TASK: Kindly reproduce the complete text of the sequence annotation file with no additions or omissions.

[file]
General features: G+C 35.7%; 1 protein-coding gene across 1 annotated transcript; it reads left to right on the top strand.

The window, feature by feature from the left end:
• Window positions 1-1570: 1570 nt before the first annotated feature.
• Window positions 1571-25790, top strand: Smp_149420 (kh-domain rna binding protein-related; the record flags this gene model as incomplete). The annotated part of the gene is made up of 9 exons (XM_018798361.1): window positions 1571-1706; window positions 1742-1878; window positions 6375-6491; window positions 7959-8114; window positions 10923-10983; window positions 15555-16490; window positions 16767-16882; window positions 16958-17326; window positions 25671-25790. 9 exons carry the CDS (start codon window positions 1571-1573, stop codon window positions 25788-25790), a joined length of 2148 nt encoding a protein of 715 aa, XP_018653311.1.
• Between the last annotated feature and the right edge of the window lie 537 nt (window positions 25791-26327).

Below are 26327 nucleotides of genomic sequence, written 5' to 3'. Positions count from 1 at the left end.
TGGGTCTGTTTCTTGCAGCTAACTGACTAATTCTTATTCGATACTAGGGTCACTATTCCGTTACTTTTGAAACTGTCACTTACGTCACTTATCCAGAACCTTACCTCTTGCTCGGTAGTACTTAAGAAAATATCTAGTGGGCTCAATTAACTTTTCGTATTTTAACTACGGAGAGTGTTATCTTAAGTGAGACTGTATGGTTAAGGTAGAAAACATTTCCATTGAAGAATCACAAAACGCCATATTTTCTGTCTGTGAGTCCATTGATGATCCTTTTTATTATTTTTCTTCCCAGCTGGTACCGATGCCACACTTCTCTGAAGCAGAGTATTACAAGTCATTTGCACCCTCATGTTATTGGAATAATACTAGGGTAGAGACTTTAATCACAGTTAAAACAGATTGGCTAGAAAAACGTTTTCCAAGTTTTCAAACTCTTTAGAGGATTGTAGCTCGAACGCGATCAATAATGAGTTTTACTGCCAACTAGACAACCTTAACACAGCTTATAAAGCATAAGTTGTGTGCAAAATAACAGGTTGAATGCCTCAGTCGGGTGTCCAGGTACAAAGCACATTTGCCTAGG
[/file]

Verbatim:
General features: G+C 35.7%; 1 protein-coding gene across 1 annotated transcript; it reads left to right on the top strand.

The window, feature by feature from the left end:
• Window positions 1-1570: 1570 nt before the first annotated feature.
• Window positions 1571-25790, top strand: Smp_149420 (kh-domain rna binding protein-related; the record flags this gene model as incomplete). The annotated part of the gene is made up of 9 exons (XM_018798361.1): window positions 1571-1706; window positions 1742-1878; window positions 6375-6491; window positions 7959-8114; window positions 10923-10983; window positions 15555-16490; window positions 16767-16882; window positions 16958-17326; window positions 25671-25790. 9 exons carry the CDS (start codon window positions 1571-1573, stop codon window positions 25788-25790), a joined length of 2148 nt encoding a protein of 715 aa, XP_018653311.1.
• Between the last annotated feature and the right edge of the window lie 537 nt (window positions 25791-26327).

Below are 26327 nucleotides of genomic sequence, written 5' to 3'. Positions count from 1 at the left end.
TGGGTCTGTTTCTTGCAGCTAACTGACTAATTCTTATTCGATACTAGGGTCACTATTCCGTTACTTTTGAAACTGTCACTTACGTCACTTATCCAGAACCTTACCTCTTGCTCGGTAGTACTTAAGAAAATATCTAGTGGGCTCAATTAACTTTTCGTATTTTAACTACGGAGAGTGTTATCTTAAGTGAGACTGTATGGTTAAGGTAGAAAACATTTCCATTGAAGAATCACAAAACGCCATATTTTCTGTCTGTGAGTCCATTGATGATCCTTTTTATTATTTTTCTTCCCAGCTGGTACCGATGCCACACTTCTCTGAAGCAGAGTATTACAAGTCATTTGCACCCTCATGTTATTGGAATAATACTAGGGTAGAGACTTTAATCACAGTTAAAACAGATTGGCTAGAAAAACGTTTTCCAAGTTTTCAAACTCTTTAGAGGATTGTAGCTCGAACGCGATCAATAATGAGTTTTACTGCCAACTAGACAACCTTAACACAGCTTATAAAGCATAAGTTGTGTGCAAAATAACAGGTTGAATGCCTCAGTCGGGTGTCCAGGTACAAAGCACATTTGCCTAGG